Mixed results of agri-environment schemes and options on arable farms in central and east England
Stevens D.K. & Bradbury R.B. (2006) Effects of the Arable Stewardship Pilot Scheme on breeding birds at field and farm-scales. Agriculture, Ecosystems & Environment, 112, 283-290.
Farmland birds have been declined in Britain for several decades due to changing agricultural practices. Agri-environment schemes are one option to try and reverse these declines. In 1998, the Arable Stewardship Pilot Scheme (ASPS) was developed to try and identify key on-farm practices that benefited wildlife. This study reports on some of the findings.
In April-June 1999 and 2003, a total of 84 farms (47 employing ASPS management options – ‘scheme farms’ and 37 managed conventionally) were surveyed for resident birds. Forty one farms were in East Anglia (parts of Cambridgeshire, Suffolk, Essex and Hertfordshire) and West Midlands (parts of Shropshire and Staffordshire).
Analyses were conducted at both the farm level and field level, with surveyed fields categorised by the type of intervention employed. Specifically, the following were examined:
- The use of set aside
- Uncultivated margins around intensive arable fields
- Grass buffer strips/margins around fields
- The use of wild bird seed mix
- Overwinter stubbles being left
- The use of uncropped, cultivated margins/plots
- The creation of beetle banks (planted strips designed to aid biological pest control)
- The use of conservation headlands (unsprayed headlands)
- A general reduction in pesticide or herbicide use
A total of 256 fields were surveyed, 196 arable and 60 pastoral.
ASPS sites generally (farm-scale analysis)
Only three species (two in East Anglia, one in the West Midlands) showed a significant positive response to the introduction of agri-environment schemes, whilst one showed a significant negative effect.
Meadow pipits Anthus pratensis, carrion crows Corvus corone and reed buntings Emberiza schoeniclus either declined less or increased on farms under agri-environment schemes, compared to ‘control’ farms, conventionally managed. Corn buntings Miliaria calandra declined significantly faster on agri-environment scheme farms.
Overall, only six species showed any positive response (significant or not) in both regions, ten showed negative responses in both and 12 showed a positive response in one region and a negative response in the other.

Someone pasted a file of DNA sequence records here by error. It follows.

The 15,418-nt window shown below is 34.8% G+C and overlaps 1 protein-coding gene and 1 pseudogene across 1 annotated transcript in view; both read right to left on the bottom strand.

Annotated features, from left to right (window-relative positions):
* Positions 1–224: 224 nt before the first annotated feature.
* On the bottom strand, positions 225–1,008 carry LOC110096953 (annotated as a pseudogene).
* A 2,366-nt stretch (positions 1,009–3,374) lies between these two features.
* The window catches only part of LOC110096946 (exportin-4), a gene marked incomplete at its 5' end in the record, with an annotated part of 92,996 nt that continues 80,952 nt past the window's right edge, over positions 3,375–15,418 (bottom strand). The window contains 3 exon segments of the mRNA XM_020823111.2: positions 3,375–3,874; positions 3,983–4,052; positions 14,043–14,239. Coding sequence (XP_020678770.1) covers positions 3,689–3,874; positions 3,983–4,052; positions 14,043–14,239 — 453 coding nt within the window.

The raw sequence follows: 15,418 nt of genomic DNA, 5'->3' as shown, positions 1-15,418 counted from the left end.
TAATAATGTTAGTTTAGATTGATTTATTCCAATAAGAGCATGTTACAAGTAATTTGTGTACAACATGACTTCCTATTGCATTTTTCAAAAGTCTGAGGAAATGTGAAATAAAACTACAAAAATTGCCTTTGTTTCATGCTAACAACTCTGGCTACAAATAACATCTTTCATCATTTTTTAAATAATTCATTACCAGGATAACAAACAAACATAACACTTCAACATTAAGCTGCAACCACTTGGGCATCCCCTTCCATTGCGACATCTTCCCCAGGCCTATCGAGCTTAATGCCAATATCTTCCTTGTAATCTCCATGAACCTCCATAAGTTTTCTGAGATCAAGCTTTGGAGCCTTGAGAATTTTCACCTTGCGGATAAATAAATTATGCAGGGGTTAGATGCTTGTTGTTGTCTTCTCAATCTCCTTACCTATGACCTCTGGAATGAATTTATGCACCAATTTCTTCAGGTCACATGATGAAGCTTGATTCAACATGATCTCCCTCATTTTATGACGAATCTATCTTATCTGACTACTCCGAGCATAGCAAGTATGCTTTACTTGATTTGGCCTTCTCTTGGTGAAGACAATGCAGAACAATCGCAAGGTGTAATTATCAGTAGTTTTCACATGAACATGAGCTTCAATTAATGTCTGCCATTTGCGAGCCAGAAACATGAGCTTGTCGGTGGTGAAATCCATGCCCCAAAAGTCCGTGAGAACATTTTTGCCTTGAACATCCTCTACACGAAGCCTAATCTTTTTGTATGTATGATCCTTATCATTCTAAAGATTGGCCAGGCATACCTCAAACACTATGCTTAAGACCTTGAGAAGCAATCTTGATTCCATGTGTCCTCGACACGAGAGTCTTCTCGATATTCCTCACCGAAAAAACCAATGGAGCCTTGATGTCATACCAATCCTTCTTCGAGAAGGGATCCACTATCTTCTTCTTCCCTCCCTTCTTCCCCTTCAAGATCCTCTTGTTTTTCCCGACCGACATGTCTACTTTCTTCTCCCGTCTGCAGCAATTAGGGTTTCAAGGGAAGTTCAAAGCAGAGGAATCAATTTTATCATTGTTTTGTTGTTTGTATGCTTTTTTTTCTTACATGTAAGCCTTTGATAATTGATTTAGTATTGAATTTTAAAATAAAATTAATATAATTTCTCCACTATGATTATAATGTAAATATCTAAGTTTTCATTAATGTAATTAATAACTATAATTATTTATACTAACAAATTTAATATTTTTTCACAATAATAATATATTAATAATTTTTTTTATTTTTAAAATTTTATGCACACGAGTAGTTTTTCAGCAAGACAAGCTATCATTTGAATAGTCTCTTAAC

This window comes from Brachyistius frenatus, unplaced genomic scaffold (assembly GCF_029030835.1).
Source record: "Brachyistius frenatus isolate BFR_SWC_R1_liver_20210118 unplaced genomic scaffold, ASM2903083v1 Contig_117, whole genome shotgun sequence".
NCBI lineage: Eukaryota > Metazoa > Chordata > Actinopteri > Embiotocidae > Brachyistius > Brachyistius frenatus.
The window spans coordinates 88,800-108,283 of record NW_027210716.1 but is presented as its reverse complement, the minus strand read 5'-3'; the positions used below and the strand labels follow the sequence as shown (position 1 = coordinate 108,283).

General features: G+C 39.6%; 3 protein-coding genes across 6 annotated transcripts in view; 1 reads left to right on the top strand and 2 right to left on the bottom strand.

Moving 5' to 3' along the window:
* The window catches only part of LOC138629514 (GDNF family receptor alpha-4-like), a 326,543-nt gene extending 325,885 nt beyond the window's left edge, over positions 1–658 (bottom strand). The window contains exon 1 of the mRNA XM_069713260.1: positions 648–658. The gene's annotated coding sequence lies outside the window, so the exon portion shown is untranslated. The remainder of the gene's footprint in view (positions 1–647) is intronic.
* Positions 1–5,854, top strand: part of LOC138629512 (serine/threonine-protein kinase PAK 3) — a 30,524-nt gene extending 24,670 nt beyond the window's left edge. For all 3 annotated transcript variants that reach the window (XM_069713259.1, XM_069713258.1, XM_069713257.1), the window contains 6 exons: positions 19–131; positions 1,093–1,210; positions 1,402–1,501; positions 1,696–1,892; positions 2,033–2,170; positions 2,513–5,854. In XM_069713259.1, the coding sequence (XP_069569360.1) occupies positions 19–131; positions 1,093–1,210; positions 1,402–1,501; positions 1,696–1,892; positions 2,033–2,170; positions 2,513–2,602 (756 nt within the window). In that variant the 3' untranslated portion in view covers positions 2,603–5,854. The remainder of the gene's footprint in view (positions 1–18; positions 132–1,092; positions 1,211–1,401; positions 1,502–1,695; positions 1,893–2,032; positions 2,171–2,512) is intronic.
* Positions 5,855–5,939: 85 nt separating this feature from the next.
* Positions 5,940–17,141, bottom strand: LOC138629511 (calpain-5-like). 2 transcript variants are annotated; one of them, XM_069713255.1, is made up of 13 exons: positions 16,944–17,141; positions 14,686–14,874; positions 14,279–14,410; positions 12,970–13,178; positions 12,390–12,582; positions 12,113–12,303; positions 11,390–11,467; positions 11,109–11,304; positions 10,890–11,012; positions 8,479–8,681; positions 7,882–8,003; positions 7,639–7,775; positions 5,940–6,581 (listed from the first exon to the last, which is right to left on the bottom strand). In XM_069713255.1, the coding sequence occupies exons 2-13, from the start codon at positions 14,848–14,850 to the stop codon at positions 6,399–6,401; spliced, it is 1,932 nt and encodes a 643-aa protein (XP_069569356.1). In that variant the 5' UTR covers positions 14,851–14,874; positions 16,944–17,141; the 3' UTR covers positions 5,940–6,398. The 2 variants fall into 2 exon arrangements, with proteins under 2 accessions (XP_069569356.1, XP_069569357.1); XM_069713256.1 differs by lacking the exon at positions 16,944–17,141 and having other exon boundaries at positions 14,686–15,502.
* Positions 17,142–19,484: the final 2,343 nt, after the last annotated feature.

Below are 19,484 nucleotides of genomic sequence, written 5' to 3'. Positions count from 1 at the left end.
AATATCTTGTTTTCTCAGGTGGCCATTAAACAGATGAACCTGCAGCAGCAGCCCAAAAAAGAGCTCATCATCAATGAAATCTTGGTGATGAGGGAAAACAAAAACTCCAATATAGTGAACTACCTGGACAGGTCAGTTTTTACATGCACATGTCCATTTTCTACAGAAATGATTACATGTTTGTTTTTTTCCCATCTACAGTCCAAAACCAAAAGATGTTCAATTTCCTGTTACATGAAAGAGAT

Due to a large number of null counts, only four fields-nesting species (skylark Alauda arvensis, corn bunting, lapwing Vanellus vanellus and yellow wagtail Motacilla flava) and eight boundary-nesting species (chaffinch Fringilla coelebs, dunnock Prunella modularis, greenfinch Carduelis chloris, linnet Carduelis cannabina, reed bunting, tree sparrow Passer montanus, whitethroat Sylvia communis and yellowhammer Emberiza citrinella) could be analysed at the field scale.
Set aside, wild bird seed mix and overwinter stubbles
The analysis did not distinguish between set aside fields, wild bird seed mix and overwinter stubbles and classed all three as interventions aimed at providing seeds for farmland birds. These interventions were strongly and positively associated with skylark and linnet abundance, but none of the other 12 species analysed.
Uncultivated margins and planted grass margins around agricultural fields
The maximum width of grass margins (the study did not distinguish between uncultivated and planted margins) around fields was strongly positively associated with four out of twelve farmland bird species analysed. These were skylarks, chaffinches, whitethroats and yellowhammers
Uncropped, cultivated margins/plots
Only reed buntings were strongly (and positively) associated with uncropped, cultivated strips.
Beetle banks were not associated strongly (positively or negatively) with beetle banks.
Conservation headlands and a general reduction in pesticide or herbicide use.
These chemical input-reducing interventions were not separated in the analysis.
Reduced chemical input was strongly and positively associated with five species (one field-nesting and four boundary-nesting species): corn bunting, chaffinch, greenfinch, whitethroat, and yellowhammer.
Overall, four species did not show strong positive or negative associations with any interventions: lapwing, yellow wagtail, dunnock and tree sparrow.
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